The technique of grafting used in agriculture to join two different plants, was the starting point for this boot. The piece brings back the style of traditional wooden shoes and clogs, which are in fact a “graft” of wood and leather.
The boot was made using two “grafted” techniques: first, half of the boot is pinned, like traditional clogs; for the other half, the “palmilhado” [sole] is constructed, following an old Portuguese footwear tradition which consists of making two seams. First, there is an inner seam that joins “the welt, the insole and the boot” in one go, all the way round and that seals and structures internally throughout the shoe; then there is a second seam that joins the sole to this welt.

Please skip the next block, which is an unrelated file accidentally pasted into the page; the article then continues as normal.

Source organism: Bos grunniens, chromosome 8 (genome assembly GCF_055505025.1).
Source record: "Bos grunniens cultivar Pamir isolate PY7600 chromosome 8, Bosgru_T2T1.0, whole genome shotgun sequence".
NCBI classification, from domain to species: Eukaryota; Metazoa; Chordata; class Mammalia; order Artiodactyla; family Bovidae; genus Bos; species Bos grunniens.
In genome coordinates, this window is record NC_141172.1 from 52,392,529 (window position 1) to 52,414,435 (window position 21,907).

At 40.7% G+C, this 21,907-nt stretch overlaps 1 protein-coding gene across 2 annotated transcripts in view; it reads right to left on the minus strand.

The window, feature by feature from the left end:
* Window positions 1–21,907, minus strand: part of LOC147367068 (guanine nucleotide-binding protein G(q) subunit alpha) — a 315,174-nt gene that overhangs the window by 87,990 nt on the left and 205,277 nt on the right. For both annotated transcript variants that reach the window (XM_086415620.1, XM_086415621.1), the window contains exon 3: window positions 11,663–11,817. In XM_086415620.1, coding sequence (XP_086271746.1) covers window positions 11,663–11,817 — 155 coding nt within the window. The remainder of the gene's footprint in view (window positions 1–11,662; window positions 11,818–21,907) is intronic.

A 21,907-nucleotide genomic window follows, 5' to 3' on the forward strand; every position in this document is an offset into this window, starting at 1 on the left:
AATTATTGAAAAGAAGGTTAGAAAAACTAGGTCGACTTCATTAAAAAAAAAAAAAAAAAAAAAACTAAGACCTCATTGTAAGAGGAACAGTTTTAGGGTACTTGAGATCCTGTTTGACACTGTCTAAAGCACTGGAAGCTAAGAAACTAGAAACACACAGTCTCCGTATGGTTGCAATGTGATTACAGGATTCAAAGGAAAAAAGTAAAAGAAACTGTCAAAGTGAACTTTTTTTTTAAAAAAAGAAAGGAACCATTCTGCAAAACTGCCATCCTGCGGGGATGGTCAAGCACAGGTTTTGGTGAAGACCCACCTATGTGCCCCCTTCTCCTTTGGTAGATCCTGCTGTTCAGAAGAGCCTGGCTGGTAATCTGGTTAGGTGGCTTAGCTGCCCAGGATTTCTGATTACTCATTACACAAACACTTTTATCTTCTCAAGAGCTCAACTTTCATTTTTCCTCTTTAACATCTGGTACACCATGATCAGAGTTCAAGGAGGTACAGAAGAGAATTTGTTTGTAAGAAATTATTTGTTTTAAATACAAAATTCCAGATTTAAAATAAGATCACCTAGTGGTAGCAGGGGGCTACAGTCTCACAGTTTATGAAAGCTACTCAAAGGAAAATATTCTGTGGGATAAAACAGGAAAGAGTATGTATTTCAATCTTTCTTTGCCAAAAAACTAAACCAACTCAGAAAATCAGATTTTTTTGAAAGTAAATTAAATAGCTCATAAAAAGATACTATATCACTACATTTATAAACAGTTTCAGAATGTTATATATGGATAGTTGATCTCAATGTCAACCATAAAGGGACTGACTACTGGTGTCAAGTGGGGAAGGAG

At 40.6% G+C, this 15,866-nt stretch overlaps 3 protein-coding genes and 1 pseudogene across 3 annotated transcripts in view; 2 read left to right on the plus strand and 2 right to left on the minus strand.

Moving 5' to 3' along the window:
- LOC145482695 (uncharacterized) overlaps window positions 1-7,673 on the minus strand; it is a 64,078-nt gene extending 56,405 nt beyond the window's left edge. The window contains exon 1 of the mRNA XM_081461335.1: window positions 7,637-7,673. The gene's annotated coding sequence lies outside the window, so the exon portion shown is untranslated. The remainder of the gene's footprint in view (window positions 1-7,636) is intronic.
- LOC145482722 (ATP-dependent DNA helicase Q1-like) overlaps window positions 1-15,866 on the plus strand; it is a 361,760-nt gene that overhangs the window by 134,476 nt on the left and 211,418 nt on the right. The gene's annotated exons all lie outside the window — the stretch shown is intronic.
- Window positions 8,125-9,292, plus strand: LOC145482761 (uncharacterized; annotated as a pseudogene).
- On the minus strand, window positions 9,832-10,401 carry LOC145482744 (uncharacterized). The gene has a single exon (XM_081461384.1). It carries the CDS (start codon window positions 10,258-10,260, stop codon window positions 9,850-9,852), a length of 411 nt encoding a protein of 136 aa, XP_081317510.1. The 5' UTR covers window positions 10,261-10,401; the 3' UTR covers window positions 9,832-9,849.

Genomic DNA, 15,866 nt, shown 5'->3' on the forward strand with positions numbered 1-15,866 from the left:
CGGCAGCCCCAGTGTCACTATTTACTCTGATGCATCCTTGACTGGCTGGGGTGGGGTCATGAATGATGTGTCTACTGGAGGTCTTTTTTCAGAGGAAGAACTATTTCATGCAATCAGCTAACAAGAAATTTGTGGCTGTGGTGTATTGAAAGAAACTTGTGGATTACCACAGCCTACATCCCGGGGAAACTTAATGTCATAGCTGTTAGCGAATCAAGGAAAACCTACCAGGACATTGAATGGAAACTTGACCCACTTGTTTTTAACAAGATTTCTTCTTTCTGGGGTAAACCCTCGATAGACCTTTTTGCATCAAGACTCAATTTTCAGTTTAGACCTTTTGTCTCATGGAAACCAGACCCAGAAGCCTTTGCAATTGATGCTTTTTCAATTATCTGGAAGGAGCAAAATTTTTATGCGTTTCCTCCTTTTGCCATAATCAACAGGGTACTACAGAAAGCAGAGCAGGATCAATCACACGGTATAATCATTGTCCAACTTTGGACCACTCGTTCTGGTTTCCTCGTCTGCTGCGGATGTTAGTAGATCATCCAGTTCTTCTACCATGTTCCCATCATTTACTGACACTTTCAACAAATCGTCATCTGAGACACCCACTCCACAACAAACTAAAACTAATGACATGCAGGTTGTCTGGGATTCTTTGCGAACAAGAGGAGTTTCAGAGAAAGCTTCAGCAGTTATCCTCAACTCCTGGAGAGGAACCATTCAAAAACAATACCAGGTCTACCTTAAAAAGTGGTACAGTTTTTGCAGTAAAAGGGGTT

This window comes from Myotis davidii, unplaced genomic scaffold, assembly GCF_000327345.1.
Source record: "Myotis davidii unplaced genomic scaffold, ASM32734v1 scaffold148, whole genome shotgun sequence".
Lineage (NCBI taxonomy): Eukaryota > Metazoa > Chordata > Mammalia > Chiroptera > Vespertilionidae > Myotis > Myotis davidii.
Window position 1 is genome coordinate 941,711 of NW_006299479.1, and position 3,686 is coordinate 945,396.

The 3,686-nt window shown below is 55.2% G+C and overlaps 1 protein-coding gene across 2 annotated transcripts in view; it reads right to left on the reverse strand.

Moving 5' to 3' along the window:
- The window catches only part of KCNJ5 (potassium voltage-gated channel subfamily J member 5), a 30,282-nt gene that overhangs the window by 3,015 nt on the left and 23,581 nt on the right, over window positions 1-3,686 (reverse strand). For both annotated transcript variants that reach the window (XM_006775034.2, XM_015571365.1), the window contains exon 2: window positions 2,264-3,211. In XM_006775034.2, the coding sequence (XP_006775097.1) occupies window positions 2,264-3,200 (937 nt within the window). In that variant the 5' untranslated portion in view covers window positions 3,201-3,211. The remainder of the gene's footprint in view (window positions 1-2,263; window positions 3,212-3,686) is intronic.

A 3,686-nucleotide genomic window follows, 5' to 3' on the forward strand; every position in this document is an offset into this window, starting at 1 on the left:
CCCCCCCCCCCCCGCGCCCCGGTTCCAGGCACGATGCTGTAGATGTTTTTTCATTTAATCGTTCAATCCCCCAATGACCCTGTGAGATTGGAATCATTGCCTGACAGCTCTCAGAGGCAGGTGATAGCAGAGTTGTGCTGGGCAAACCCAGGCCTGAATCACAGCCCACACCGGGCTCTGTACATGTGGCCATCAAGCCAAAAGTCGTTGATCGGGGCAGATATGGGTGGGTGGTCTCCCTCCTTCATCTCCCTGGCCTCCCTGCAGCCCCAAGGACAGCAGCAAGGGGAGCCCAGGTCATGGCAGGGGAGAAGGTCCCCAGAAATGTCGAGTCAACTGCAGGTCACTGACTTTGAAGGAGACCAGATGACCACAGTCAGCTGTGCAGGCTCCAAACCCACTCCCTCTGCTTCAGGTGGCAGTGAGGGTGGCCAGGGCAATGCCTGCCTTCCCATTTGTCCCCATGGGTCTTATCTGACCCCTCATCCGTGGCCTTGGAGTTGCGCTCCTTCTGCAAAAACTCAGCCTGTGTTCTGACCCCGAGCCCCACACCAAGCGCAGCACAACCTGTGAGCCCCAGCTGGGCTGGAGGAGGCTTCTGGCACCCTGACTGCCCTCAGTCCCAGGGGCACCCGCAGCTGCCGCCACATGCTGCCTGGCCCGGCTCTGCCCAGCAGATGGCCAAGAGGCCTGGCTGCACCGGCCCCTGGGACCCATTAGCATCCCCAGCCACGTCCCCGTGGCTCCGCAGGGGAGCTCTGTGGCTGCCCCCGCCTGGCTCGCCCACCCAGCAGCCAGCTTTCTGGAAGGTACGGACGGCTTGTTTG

The leather is in two shades of brown and cut to resemble oak and chestnut leaves. The boot also has a wooden peg fastener in the shape of a Portuguese guitar and traditionally used in the leather straps that secure cowbells.
The skin used is natural calf with vegetable tanning, tanned with natural tannins extracted from tree bark, widely used in making traditional Portuguese shoes and work boots. The sole incorporates rubber for more comfortable walking.